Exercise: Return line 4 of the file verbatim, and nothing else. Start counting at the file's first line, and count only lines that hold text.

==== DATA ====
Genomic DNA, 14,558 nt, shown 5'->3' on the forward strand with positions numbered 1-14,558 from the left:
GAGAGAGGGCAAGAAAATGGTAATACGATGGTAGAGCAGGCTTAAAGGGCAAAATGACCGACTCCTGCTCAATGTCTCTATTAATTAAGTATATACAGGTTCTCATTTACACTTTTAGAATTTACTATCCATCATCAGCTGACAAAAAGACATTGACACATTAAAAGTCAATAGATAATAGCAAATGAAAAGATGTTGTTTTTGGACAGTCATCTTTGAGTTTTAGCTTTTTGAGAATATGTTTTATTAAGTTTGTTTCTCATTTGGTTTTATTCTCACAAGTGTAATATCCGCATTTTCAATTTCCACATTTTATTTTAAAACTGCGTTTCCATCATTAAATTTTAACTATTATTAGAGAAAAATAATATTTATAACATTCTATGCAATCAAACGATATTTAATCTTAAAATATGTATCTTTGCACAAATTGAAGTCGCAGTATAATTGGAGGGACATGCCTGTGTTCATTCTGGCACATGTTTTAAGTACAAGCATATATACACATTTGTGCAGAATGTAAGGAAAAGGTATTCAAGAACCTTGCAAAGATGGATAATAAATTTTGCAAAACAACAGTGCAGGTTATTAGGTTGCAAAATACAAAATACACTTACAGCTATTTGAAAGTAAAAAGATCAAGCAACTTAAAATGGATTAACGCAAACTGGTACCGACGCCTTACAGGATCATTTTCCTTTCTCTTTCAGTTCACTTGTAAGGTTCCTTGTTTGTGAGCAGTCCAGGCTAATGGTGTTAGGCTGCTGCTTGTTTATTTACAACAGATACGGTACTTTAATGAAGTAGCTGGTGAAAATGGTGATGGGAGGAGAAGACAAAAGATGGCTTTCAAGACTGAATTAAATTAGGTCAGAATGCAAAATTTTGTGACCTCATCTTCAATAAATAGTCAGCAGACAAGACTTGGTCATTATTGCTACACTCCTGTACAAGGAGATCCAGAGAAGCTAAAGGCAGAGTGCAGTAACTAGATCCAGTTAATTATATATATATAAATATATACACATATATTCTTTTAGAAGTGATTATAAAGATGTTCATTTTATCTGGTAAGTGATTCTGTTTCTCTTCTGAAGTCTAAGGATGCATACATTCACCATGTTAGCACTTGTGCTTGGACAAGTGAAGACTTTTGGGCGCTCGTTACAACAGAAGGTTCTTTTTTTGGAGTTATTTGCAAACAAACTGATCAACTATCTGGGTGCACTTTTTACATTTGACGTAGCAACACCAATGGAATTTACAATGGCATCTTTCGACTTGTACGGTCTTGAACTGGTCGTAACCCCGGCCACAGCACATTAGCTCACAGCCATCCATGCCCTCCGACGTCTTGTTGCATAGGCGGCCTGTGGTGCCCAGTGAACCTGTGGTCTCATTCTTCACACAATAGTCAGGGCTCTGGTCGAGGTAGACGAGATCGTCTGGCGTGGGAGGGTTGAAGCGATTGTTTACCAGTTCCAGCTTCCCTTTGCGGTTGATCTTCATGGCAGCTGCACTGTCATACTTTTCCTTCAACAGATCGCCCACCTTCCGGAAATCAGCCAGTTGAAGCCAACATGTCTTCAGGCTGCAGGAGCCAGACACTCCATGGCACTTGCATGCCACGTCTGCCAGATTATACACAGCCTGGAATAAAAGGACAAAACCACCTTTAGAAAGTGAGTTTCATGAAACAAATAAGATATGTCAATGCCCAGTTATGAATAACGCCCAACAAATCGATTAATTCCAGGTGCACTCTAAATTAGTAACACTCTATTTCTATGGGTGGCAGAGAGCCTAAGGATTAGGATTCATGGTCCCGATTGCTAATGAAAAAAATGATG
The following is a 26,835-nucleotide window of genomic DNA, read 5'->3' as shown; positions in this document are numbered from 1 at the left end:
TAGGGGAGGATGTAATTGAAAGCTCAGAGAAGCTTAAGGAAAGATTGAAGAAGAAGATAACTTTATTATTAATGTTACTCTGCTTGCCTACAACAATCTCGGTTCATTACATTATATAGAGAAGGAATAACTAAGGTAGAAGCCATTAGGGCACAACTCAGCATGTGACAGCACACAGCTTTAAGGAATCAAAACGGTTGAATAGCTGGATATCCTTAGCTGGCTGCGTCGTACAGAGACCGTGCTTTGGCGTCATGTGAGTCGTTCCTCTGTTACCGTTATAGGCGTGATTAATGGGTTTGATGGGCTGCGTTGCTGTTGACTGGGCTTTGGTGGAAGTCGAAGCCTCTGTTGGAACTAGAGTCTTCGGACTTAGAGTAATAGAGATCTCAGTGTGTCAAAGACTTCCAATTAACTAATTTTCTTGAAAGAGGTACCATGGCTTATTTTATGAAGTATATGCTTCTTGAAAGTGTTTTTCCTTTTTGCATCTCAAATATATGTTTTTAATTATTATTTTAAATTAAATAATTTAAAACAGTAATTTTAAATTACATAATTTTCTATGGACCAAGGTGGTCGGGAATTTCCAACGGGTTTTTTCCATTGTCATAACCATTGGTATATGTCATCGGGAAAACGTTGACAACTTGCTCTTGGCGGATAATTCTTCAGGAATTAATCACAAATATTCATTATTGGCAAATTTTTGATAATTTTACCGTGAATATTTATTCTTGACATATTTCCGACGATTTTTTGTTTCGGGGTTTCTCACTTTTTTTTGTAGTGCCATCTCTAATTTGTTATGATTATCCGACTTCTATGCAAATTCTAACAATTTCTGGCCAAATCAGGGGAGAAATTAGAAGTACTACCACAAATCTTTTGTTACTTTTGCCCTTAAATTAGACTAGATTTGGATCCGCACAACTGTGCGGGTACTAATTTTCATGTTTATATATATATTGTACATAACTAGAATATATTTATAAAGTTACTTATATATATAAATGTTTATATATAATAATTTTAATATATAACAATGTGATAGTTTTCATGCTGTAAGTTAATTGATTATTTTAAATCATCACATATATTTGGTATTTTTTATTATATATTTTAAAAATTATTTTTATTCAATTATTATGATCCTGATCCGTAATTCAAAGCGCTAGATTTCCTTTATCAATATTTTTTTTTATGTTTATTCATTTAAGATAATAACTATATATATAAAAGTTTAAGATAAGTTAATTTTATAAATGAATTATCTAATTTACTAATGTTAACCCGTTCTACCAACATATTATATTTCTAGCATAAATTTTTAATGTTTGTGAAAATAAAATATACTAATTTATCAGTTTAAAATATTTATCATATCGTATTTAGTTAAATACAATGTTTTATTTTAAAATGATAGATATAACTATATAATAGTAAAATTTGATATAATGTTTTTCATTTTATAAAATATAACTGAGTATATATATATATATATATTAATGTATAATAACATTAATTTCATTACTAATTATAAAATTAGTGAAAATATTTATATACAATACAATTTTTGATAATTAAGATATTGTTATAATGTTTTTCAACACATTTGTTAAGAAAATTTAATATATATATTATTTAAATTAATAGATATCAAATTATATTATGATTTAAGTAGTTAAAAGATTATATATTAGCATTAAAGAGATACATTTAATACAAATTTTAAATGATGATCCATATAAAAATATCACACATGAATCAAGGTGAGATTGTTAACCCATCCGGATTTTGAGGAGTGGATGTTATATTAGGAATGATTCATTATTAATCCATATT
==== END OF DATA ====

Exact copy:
TAGGGGAGGATGTAATTGAAAGCTCAGAGAAGCTTAAGGAAAGATTGAAGAAGAAGATAACTTTATTATTAATGTTACTCTGCTTGCCTACAACAATCTCGGTTCATTACATTATATAGAGAAGGAATAACTAAGGTAGAAGCCATTAGGGCACAACTCAGCATGTGACAGCACACAGCTTTAAGGAATCAAAACGGTTGAATAGCTGGATATCCTTAGCTGGCTGCGTCGTACAGAGACCGTGCTTTGGCGTCATGTGAGTCGTTCCTCTGTTACCGTTATAGGCGTGATTAATGGGTTTGATGGGCTGCGTTGCTGTTGACTGGGCTTTGGTGGAAGTCGAAGCCTCTGTTGGAACTAGAGTCTTCGGACTTAGAGTAATAGAGATCTCAGTGTGTCAAAGACTTCCAATTAACTAATTTTCTTGAAAGAGGTACCATGGCTTATTTTATGAAGTATATGCTTCTTGAAAGTGTTTTTCCTTTTTGCATCTCAAATATATGTTTTTAATTATTATTTTAAATTAAATAATTTAAAACAGTAATTTTAAATTACATAATTTTCTATGGACCAAGGTGGTCGGGAATTTCCAACGGGTTTTTTCCATTGTCATAACCATTGGTATATGTCATCGGGAAAACGTTGACAACTTGCTCTTGGCGGATAATTCTTCAGGAATTAATCACAAATATTCATTATTGGCAAATTTTTGATAATTTTACCGTGAATATTTATTCTTGACATATTTCCGACGATTTTTTGTTTCGGGGTTTCTCACTTTTTTTTGTAGTGCCATCTCTAATTTGTTATGATTATCCGACTTCTATGCAAATTCTAACAATTTCTGGCCAAATCAGGGGAGAAATTAGAAGTACTACCACAAATCTTTTGTTACTTTTGCCCTTAAATTAGACTAGATTTGGATCCGCACAACTGTGCGGGTACTAATTTTCATGTTTATATATATATTGTACATAACTAGAATATATTTATAAAGTTACTTATATATATAAATGTTTATATATAATAATTTTAATATATAACAATGTGATAGTTTTCATGCTGTAAGTTAATTGATTATTTTAAATCATCACATATATTTGGTATTTTTTATTATATATTTTAAAAATTATTTTTATTCAATTATTATGATCCTGATCCGTAATTCAAAGCGCTAGATTTCCTTTATCAATATTTTTTTTTATGTTTATTCATTTAAGATAATAACTATATATATAAAAGTTTAAGATAAGTTAATTTTATAAATGAATTATCTAATTTACTAATGTTAACCCGTTCTACCAACATATTATATTTCTAGCATAAATTTTTAATGTTTGTGAAAATAAAATATACTAATTTATCAGTTTAAAATATTTATCATATCGTATTTAGTTAAATACAATGTTTTATTTTAAAATGATAGATATAACTATATAATAGTAAAATTTGATATAATGTTTTTCATTTTATAAAATATAACTGAGTATATATATATATATATATTAATGTATAATAACATTAATTTCATTACTAATTATAAAATTAGTGAAAATATTTATATACAATACAATTTTTGATAATTAAGATATTGTTATAATGTTTTTCAACACATTTGTTAAGAAAATTTAATATATATATTATTTAAATTAATAGATATCAAATTATATTATGATTTAAGTAGTTAAAAGATTATATATTAGCATTAAAGAGATACATTTAATACAAATTTTAAATGATGATCCATATAAAAATATCACACATGAATCAAGGTGAGATTGTTAACCCATCCGGATTTTGAGGAGTGGATGTTATATTAGGAATGATTCATTATTAATCCATATT